I heard about tours being done by the Chicago Architecture foundation (http://www.architecture.org), so I book the tour ‘Elevated Architecture: Chicago’s South Side by “L”‘.
It turns out to be a FANTASTIC tour… Starts right at the Chicago Architecture Foundation store (224 South Michigan Avenue, Chicago, Illinois 60604):
Walk out the back and you are in a wonderful building named ???, a former railway station (??) with a beautiful model of downtown Chicago as of today, see https://vimeo.com/76811763 for a short video. Lots of good information about the major buildings:
On it goes through various locations along the “L” loop, shown on this map:
Being so busy with my camera phone 🙂 I can’t remember the name of all locations – but a lot of very interesting buildings and a lot of breathtaking views. Amended by a great deal of background information provided by our very knowledgeable and friendly tour guide.
Let’s name and look at a few buildings…
Fisher building: neo-gothic, build around 1900, “watery” decoration (find the frogs…), see http://en.wikipedia.org/wiki/Fisher_Building_(Chicago).
Harold Washington Public Library: BEAUTIFUL building, built in 1991, postmodern, see http://en.wikipedia.org/wiki/Harold_Washington_Library:
Quincy Station of “L” Loop: the only station looking mostly as it did back in 1897 when it was built , see http://en.wikipedia.org/wiki/Quincy_(CTA_station). Beautiful wooden and iron structures; signage in enamel:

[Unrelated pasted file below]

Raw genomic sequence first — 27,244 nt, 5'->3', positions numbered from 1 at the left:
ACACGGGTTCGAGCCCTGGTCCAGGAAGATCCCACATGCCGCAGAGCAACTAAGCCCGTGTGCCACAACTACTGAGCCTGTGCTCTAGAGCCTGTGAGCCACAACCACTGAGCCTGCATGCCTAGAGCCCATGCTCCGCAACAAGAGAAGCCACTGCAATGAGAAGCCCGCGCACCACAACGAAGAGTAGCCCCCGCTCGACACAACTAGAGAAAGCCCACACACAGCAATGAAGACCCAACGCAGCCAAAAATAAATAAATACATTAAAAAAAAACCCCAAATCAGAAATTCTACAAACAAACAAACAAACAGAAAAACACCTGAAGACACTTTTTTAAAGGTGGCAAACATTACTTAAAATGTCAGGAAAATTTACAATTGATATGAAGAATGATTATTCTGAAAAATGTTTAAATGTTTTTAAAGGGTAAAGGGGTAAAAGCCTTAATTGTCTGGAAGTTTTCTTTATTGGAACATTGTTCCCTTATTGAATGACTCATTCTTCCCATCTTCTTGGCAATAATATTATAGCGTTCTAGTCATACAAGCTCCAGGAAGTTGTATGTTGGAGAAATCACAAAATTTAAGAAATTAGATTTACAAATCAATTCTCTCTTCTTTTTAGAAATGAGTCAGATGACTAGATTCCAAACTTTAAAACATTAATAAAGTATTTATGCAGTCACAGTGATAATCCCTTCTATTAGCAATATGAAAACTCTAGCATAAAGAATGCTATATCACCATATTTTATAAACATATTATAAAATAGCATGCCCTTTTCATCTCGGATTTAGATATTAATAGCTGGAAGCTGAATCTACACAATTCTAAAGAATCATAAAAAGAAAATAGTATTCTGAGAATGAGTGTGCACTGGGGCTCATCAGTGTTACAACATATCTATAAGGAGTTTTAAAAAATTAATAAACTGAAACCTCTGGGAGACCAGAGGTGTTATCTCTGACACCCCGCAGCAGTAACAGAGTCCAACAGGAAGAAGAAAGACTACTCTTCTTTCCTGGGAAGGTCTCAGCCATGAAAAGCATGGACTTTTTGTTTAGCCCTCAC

Heck, Chicago even as a gem of architecture as Federal Prison building:
One could ‘connect’ to the prisoners being on the exercise court on the top of the building by waving – they’d wave back. See http://en.wikipedia.org/wiki/Metropolitan_Correctional_Center,_Chicago
Along the way nice views of Wilson building (formerly known as Sears tower); Trump tower:
I should also mention the ‘unknow builings’ that I liked a lot; converted into posh living for the wealthy in downtown Chicago, some shots:
And of course the “L” train itself; the ‘moving’ pictures of it were done with the so-called “Action Camera” built into my lovely new (camera-)phone, the Lumia 1020. The while iron/wood bits are still in original state…
When we left the confines of the “L” train, we would use a modern turnstile yet look at a steel construction built in the end of the 19th century, more than 100 years ago. What a perfect way to end this tour…